The Moralities of House (3×19, "Act Your Age")

I’ve noticed that several members of the Catholic blogosphere will often post reflections on their favorite primetime shows each week (here I’m thinking of Julie D. in particular, though Amy Welborn will do so as well for a noteworthy episode).

Well, I’ve noticed that no one seems to be talking about House M.D., with the exception of the “Fetal Position” episode that I briefly posted about last week, which garnered some scattered attention for its pro-life elements.

As I’ve admitted before, I’m fairly addicted to House. It’s the only television show I currently make time for, and I’ve managed to see the entirety of its previous seasons over the past couple months. So I think I’m fairly well situated to start commenting on it. The show is primarily about medical, interpersonal and business-place ethics – prime fodder for discussion. From what I’ve heard, House has been renewed for a fourth season (in its 3rd now) and is currently Fox’s top-rated scripted drama. This means that it will probably be around for awhile longer, and in the meantime, plenty of people (almost 20m) will be watching it each week. Finally, the title character of Dr. House is played by Hugh Laurie, one of my all-time favorite British actors, ever since he was the Bertie Wooster of Jeeves & Wooster. I hope that’s a satisfactory account of the contributing factors to my addiction.

First things first – *spoiler warning*. I’m writing with the presumption that readers are either familiar with the show, have scene the episode in question, or are not worried about having plot arc points given away. Also, House treats of fairly explicit themes often (“viewer discretion advised”), so be warned. Enough said….

3×19 – “Act Your Age”

Here’s the TV preview spot for this episode:

PoliteDissent provides a weekly plot recap of each episode, and then (helpfully) evaluates the medical claims made by the show. They actually gave this week’s episode a failing grade, which I’d agree with given even I found the final diagnosis to be contradictory with the preceding symptoms. Oh well, you can’t win them all.

The Moralities:

This week focused less on Dr. House and allowed some of the secondary characters to develop.

Chase and Cameron remain tense after breaking off their inane “friends-with-benefits/sex-without-strings” relationship. At least the writers of House are willing to show that such an arrangement is foolish and unnatural between humans. Interestingly, Chase is coming off the better of the two in this situation. Typically he is the office playboy, and its good to see him being given some credit (i.e., being unsatisfied with Cameron’s desire to keep their relationship only physical). His gift of flowers to her in the end at least has the surface plausibility of being disinterested, and that’s more than we’d expect from him given his past tendency to self-serve.

Cameron’s decision to enter the “relationship” (and end it when Chase voices his dissatisfaction) remains unintelligible to me. It doesn’t make sense objectively, or even within the context of the show where Cameron is normally the most “moral” of the four doctors. Classically she’s the one pointing out how a physical procedure has emotional, psychological and moral dimensions that can’t be ignored for the sake of utility. And yet, she initiates this deal with Chase which positively reeks of physical utility at the expense and danger of emotional, psychological and moral considerations. I guess that is probably the irony of her choice, but we’ll see where the writers take it.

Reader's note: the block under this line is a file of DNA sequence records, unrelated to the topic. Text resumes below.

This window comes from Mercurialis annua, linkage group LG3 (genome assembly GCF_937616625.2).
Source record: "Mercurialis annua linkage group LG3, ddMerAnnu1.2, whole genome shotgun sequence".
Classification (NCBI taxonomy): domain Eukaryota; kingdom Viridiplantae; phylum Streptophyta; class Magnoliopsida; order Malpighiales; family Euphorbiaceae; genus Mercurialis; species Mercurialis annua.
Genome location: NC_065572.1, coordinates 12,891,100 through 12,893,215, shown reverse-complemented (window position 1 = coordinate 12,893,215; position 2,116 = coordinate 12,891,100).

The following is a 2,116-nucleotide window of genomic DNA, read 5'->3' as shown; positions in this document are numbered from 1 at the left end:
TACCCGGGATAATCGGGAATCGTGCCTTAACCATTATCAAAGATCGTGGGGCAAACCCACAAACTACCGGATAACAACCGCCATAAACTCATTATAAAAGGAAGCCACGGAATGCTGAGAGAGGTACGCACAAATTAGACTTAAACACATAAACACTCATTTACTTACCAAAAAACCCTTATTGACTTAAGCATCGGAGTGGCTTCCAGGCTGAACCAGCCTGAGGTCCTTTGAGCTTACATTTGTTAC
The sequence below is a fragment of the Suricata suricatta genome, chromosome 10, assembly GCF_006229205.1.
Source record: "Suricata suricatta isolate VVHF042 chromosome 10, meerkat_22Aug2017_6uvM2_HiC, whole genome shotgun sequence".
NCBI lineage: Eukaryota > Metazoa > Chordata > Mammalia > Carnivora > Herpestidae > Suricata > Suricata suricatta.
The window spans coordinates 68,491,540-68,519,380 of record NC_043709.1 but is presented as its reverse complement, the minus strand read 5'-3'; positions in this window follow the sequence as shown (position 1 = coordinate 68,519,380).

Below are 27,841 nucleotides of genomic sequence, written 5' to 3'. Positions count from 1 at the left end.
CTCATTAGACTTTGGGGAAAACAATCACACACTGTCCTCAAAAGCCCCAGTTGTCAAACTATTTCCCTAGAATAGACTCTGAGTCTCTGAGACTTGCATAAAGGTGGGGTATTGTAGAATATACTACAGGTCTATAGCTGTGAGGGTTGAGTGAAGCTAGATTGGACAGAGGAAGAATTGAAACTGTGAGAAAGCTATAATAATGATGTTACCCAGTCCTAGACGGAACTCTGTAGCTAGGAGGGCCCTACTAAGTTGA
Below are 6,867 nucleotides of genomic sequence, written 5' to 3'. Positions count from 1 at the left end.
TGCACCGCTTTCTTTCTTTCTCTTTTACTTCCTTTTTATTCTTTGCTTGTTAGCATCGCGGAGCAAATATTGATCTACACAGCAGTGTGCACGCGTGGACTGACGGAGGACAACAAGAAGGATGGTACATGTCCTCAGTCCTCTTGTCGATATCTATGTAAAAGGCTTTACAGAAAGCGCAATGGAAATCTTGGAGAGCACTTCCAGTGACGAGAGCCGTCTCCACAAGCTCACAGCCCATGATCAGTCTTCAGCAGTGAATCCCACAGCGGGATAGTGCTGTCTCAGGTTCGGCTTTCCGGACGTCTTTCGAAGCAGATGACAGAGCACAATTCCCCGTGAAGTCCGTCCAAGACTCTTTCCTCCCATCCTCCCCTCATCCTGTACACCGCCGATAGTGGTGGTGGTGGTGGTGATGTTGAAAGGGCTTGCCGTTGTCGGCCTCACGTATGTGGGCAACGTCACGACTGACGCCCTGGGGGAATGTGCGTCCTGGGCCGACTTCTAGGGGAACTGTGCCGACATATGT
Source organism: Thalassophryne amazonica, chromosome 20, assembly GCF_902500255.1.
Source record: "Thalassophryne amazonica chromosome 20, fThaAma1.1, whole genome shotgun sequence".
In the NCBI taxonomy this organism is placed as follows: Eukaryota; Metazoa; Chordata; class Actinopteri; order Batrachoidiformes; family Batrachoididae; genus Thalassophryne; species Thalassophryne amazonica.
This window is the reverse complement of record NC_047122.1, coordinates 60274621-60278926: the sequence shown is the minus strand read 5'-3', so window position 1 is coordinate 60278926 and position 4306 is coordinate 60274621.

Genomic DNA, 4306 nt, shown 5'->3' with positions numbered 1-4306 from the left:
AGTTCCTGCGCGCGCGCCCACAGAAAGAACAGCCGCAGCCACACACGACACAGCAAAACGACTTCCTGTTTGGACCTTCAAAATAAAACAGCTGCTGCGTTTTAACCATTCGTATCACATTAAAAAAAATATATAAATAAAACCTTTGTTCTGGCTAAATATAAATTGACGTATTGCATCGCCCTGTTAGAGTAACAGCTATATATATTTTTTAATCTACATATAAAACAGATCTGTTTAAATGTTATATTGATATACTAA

The emerging love triangle between Wilson, Cuddy and House has nothing except disaster written all over it. Sure, it might keep people interested, but the pathological inability to maintain relationships evidenced by Wilson and House’s personal demons aren’t going to be overcome by Cuddy’s late-middle-age-professional-style desperation to find a partner. At least it won’t be overcome for longer than an awkward one-night-stand or two somewhere near the end of this season to keep the ratings up. Which, I’d imagine, is the same reason the Chase/Cameron relationship started-up early season – following the disappointing trend in almost every major TV drama where most of the main characters need to be sleeping with each other by the end of the second season (early third if you’re lucky, never if you’re Mulder and Scully).

In terms of the episode-specific character, I think the lesson taught was good. The father’s decision to begin a relationship with the caretaker of his children, so soon after his wife’s death, is definitely given a critical treatment. The fact that this caretaker is much younger than him, and that his third-party solution to his impotence problems are the direct cause of his children’s sufferings only highlight the inappropriateness of his choice. The four doctors even suspect him of child abuse for a good portion of the episode because of his failures in duty. If I could put the message to the father curtly: “Keep it in your pants, and take care of your kids, dude.” Or as House puts it: “A guy gets a little somethin’-somethin’ and a couple of kids have to die… it’s the circle of life.”

More House resources:

Conclusion:

I’ve penned this rather hastily rather than wai
ting to give it more attention, and subsequently having it slip through the cracks. I’d be he happy to hear your thoughts in the combox below or via email. Hopefully I will have time next week (around finals!) to pen another review if this sort of thing is useful and/or interesting to folks.

Here is the preview for next episode, 3×20 – “House Training.” House airs Tuesdays, 9/8 central.

Legalize: pictures (except for top) �2007 FOX BROADCASTING COMPANY Credit: Isabella Vosmikova/FOX.

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